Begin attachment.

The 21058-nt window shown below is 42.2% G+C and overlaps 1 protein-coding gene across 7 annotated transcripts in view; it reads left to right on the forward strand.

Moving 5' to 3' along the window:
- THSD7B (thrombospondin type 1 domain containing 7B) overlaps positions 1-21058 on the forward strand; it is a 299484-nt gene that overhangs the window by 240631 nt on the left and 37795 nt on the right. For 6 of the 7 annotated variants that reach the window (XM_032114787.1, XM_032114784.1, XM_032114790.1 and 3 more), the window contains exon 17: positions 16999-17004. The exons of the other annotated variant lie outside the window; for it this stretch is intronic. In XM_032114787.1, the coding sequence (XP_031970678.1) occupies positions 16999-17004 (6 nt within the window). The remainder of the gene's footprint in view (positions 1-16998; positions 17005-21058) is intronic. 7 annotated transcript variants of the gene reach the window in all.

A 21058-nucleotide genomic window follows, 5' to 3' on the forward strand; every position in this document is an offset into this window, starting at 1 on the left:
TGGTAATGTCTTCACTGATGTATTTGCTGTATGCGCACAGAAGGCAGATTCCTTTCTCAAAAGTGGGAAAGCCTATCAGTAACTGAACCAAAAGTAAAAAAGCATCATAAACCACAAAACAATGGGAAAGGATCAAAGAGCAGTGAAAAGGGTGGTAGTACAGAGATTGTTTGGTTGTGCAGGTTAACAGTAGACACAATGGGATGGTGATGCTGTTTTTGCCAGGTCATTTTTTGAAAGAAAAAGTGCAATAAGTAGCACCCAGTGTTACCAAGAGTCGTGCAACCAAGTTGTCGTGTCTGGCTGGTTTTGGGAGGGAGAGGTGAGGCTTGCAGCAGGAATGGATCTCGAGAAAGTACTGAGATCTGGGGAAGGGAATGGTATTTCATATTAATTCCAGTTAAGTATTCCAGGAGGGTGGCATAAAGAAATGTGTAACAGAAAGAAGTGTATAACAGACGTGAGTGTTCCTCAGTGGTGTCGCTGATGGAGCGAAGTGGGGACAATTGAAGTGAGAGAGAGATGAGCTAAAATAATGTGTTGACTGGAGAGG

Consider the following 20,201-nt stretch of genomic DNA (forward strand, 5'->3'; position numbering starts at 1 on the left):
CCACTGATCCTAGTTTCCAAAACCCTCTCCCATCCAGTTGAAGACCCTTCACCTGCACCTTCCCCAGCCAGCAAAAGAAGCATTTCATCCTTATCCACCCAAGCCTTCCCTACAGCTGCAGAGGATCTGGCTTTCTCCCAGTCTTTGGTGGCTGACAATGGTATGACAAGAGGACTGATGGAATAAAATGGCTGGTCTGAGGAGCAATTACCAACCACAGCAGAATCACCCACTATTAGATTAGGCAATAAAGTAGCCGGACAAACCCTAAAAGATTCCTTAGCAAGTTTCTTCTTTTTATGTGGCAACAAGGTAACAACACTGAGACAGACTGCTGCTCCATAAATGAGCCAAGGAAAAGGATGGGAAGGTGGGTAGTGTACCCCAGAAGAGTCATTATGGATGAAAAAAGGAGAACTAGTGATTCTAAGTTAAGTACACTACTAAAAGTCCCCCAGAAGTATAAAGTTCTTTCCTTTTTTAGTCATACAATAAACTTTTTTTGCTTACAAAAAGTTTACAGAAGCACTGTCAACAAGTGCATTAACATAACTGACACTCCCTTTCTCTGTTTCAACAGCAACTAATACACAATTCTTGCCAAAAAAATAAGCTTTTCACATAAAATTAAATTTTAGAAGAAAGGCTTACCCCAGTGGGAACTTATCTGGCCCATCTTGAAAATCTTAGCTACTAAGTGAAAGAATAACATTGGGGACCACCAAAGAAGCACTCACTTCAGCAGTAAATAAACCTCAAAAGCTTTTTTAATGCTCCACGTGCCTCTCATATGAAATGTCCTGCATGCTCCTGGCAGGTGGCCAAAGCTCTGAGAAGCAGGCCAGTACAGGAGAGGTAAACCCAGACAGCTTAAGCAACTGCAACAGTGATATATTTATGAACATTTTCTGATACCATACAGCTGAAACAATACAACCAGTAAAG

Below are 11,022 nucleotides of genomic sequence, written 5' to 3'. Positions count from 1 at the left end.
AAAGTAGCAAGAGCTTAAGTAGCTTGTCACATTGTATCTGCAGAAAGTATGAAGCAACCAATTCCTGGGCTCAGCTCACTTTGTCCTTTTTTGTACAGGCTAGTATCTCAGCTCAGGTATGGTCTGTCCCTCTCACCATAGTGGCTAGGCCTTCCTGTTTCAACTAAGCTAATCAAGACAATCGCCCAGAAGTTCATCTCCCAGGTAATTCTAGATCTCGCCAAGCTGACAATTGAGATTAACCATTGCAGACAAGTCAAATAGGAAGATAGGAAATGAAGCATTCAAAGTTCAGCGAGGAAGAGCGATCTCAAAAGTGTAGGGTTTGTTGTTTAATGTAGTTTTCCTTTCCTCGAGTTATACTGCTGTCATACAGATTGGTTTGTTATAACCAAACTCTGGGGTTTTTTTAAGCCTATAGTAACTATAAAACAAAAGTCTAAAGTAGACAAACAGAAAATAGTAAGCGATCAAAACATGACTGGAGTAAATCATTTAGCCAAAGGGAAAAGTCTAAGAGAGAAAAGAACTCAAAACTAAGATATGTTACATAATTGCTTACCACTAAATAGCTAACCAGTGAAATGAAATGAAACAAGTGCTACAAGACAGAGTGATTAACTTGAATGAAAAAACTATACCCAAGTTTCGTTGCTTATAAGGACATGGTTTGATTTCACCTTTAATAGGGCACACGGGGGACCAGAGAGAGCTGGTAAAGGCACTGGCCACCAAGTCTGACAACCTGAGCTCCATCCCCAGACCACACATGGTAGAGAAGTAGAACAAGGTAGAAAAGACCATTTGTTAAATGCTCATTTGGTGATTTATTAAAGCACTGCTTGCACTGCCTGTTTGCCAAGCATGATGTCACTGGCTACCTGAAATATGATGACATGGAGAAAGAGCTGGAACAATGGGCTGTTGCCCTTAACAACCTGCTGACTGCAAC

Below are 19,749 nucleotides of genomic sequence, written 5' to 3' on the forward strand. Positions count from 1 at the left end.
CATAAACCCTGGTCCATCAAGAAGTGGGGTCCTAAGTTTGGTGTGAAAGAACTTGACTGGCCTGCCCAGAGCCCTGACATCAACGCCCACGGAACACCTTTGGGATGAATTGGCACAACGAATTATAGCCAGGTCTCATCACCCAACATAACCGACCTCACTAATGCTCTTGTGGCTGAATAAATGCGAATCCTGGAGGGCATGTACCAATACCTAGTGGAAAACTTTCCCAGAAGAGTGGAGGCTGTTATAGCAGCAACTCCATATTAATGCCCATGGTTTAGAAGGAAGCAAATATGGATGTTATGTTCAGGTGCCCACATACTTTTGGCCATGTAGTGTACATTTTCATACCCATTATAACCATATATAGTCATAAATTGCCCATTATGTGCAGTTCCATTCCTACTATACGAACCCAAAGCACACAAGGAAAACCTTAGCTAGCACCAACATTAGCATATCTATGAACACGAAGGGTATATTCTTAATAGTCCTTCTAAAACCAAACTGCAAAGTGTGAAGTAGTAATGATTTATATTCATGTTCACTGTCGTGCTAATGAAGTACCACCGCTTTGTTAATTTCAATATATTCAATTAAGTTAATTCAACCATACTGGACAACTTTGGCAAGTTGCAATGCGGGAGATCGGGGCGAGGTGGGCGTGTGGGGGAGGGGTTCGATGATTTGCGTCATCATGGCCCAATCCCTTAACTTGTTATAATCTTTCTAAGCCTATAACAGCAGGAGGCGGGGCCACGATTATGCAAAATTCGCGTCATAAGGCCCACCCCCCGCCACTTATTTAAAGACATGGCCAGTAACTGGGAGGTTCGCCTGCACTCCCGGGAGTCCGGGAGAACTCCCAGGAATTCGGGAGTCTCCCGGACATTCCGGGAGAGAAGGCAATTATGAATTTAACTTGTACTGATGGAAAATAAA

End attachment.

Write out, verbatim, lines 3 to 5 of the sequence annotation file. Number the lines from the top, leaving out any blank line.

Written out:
- THSD7B (thrombospondin type 1 domain containing 7B) overlaps positions 1-21058 on the forward strand; it is a 299484-nt gene that overhangs the window by 240631 nt on the left and 37795 nt on the right. For 6 of the 7 annotated variants that reach the window (XM_032114787.1, XM_032114784.1, XM_032114790.1 and 3 more), the window contains exon 17: positions 16999-17004. The exons of the other annotated variant lie outside the window; for it this stretch is intronic. In XM_032114787.1, the coding sequence (XP_031970678.1) occupies positions 16999-17004 (6 nt within the window). The remainder of the gene's footprint in view (positions 1-16998; positions 17005-21058) is intronic. 7 annotated transcript variants of the gene reach the window in all.

A 21058-nucleotide genomic window follows, 5' to 3' on the forward strand; every position in this document is an offset into this window, starting at 1 on the left:
TGGTAATGTCTTCACTGATGTATTTGCTGTATGCGCACAGAAGGCAGATTCCTTTCTCAAAAGTGGGAAAGCCTATCAGTAACTGAACCAAAAGTAAAAAAGCATCATAAACCACAAAACAATGGGAAAGGATCAAAGAGCAGTGAAAAGGGTGGTAGTACAGAGATTGTTTGGTTGTGCAGGTTAACAGTAGACACAATGGGATGGTGATGCTGTTTTTGCCAGGTCATTTTTTGAAAGAAAAAGTGCAATAAGTAGCACCCAGTGTTACCAAGAGTCGTGCAACCAAGTTGTCGTGTCTGGCTGGTTTTGGGAGGGAGAGGTGAGGCTTGCAGCAGGAATGGATCTCGAGAAAGTACTGAGATCTGGGGAAGGGAATGGTATTTCATATTAATTCCAGTTAAGTATTCCAGGAGGGTGGCATAAAGAAATGTGTAACAGAAAGAAGTGTATAACAGACGTGAGTGTTCCTCAGTGGTGTCGCTGATGGAGCGAAGTGGGGACAATTGAAGTGAGAGAGAGATGAGCTAAAATAATGTGTTGACTGGAGAGG